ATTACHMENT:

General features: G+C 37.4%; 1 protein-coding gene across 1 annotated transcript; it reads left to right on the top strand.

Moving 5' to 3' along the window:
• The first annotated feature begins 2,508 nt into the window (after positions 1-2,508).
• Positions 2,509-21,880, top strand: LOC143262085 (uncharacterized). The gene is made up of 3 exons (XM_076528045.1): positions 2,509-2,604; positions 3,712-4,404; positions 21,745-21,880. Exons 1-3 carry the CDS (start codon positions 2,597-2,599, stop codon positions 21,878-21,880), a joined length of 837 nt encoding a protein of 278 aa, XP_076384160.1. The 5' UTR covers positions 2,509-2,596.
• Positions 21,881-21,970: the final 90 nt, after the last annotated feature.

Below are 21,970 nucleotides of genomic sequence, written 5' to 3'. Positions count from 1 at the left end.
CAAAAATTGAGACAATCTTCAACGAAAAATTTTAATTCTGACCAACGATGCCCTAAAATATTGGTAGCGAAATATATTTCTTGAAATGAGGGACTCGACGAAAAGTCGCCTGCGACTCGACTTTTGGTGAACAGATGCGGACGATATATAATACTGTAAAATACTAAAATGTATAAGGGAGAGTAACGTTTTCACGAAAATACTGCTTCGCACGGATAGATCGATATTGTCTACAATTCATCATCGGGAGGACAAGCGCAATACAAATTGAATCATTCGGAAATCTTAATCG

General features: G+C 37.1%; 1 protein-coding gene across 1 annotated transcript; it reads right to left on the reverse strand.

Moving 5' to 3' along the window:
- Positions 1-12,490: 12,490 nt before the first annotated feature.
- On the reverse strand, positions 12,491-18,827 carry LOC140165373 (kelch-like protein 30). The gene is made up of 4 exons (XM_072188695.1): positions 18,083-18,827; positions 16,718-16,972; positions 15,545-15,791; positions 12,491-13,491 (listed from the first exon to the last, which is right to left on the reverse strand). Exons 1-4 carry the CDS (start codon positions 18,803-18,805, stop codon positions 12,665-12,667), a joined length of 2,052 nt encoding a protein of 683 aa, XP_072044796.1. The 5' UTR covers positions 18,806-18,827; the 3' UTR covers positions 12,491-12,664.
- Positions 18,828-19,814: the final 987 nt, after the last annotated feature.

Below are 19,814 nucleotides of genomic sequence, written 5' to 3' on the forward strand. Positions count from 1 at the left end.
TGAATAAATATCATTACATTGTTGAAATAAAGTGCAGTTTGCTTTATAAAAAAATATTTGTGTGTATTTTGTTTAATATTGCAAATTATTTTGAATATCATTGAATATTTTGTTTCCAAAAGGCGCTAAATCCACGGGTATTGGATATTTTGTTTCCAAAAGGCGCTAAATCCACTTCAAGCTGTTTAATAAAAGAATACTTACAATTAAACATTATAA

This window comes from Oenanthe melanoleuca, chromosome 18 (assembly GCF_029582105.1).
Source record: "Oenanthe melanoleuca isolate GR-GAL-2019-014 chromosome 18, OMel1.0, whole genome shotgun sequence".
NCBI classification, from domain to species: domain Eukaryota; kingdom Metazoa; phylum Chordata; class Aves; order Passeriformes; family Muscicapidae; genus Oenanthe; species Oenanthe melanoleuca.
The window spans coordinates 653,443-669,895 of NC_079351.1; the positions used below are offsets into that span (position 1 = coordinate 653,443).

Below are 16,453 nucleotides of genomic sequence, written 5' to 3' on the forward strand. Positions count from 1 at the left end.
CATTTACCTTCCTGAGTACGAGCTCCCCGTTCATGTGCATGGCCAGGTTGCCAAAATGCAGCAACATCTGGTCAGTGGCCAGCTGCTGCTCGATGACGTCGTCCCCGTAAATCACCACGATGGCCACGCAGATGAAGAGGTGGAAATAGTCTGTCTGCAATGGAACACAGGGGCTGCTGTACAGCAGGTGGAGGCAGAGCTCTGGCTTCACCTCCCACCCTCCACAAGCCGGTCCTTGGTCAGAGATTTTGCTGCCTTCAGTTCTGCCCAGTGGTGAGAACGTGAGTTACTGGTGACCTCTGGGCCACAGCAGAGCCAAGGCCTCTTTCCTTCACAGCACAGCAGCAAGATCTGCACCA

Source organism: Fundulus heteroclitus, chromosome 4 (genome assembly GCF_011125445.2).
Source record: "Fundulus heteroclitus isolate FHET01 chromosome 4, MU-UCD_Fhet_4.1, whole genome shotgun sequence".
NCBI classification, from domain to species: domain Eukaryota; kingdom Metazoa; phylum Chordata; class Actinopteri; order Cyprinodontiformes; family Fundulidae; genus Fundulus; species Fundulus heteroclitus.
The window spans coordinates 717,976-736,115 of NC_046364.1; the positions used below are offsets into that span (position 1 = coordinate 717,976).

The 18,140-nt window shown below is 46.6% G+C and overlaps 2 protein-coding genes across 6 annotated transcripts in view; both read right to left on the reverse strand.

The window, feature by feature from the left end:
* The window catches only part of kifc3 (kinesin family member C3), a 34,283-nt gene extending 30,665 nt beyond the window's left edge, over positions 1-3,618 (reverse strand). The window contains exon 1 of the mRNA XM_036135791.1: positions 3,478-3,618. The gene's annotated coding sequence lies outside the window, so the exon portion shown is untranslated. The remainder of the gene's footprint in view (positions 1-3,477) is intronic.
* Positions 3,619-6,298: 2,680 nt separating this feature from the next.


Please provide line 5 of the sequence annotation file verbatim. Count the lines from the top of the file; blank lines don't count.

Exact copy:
• Positions 21,881-21,970: the final 90 nt, after the last annotated feature.